Karl Eikenberry is the former U.S. Ambassador to Afghanistan and Lieutenant General, U.S. Army (retired). He is a faculty member of Schwarzman College, Tsinghua University and is a Non-Resident Fellow at the Liechtenstein Institute on Self Determination at Princeton University.

Previously, he was the Director of the U.S.-Asia Security Initiative at the Walter H. Shorenstein Asia-Pacific Research Center, Stanford University.

Prior to his arrival at Stanford, he served as the U.S. Ambassador to Afghanistan from 2009 until 2011. Before appointment as Chief of Mission in Kabul, Ambassador Eikenberry had a 35-year career in the United States Army, retiring in April 2009 with the rank of lieutenant general. His military operational posts included commander and staff officer with mechanized, light, airborne, and ranger infantry units in the continental U.S., Hawaii, Korea, Italy, and Afghanistan as the Commander of the American-led Coalition forces. He held various policy and political-military positions, including Deputy Chairman of the North Atlantic Treaty Organization (NATO) Military Committee in Brussels, Belgium; Director for Strategic Planning and Policy for U.S. Pacific Command at Camp Smith, Hawaii; U.S. Security Coordinator and Chief of the Office of Military Cooperation in Kabul, Afghanistan; and Assistant Army and later Defense Attaché at the United States Embassy in Beijing, China.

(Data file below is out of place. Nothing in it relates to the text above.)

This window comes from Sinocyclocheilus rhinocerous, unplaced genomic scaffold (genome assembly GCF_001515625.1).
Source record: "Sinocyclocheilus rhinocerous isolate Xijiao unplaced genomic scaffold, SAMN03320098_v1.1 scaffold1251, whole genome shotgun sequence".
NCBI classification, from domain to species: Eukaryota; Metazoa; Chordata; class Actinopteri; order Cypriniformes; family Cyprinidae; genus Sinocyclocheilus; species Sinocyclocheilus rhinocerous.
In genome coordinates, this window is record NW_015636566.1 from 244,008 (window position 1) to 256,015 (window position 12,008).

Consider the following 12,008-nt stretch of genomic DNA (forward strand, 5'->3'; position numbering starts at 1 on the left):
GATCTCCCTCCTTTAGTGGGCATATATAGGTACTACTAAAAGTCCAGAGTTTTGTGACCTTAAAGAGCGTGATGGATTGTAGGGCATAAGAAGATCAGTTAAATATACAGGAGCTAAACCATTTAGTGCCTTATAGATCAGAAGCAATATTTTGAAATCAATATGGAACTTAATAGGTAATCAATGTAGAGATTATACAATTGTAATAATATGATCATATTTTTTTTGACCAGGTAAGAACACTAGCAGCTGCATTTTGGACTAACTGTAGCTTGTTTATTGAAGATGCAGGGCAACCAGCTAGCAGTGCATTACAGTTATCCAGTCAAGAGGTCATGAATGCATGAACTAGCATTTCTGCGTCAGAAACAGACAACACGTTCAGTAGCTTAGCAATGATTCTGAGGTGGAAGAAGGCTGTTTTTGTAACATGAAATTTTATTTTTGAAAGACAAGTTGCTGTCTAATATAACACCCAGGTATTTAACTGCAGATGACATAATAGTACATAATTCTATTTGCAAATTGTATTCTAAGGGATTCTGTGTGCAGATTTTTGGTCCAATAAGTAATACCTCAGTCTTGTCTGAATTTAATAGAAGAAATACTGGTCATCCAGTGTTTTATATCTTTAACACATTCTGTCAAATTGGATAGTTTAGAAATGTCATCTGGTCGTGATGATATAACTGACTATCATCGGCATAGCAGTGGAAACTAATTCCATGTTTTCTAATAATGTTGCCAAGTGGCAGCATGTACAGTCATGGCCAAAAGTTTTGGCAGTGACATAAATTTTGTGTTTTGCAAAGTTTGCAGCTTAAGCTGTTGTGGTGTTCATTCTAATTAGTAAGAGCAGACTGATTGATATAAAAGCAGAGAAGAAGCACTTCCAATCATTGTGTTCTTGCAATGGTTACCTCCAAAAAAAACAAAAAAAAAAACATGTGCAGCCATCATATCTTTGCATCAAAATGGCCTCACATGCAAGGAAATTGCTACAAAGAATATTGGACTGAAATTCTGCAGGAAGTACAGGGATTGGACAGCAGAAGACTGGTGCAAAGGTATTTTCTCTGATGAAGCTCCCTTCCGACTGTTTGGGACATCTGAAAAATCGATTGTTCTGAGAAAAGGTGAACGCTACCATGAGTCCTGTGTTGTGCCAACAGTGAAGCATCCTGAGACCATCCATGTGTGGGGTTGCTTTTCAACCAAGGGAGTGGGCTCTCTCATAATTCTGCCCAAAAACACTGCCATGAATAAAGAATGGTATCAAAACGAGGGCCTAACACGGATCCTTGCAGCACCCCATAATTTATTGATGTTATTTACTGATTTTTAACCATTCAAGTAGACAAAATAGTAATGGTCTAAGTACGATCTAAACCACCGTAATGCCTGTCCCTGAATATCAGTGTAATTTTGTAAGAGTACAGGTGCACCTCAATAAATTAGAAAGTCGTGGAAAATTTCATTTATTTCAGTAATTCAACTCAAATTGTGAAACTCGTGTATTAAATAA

He is a graduate of the U.S. Military Academy, has earned Master’s degrees from Harvard University in East Asian Studies and Stanford University in Political Science, and was a National Security Fellow at the Kennedy School of Government at Harvard. Ambassador Eikenberry earned an Interpreter’s Certificate in Mandarin Chinese from the British Foreign and Commonwealth Office while studying at the United Kingdom Ministry of Defence Chinese Language School in Hong Kong and has an Advanced Degree in Chinese History from Nanjing University in the People’s Republic of China.

Last Updated: May 18, 2020

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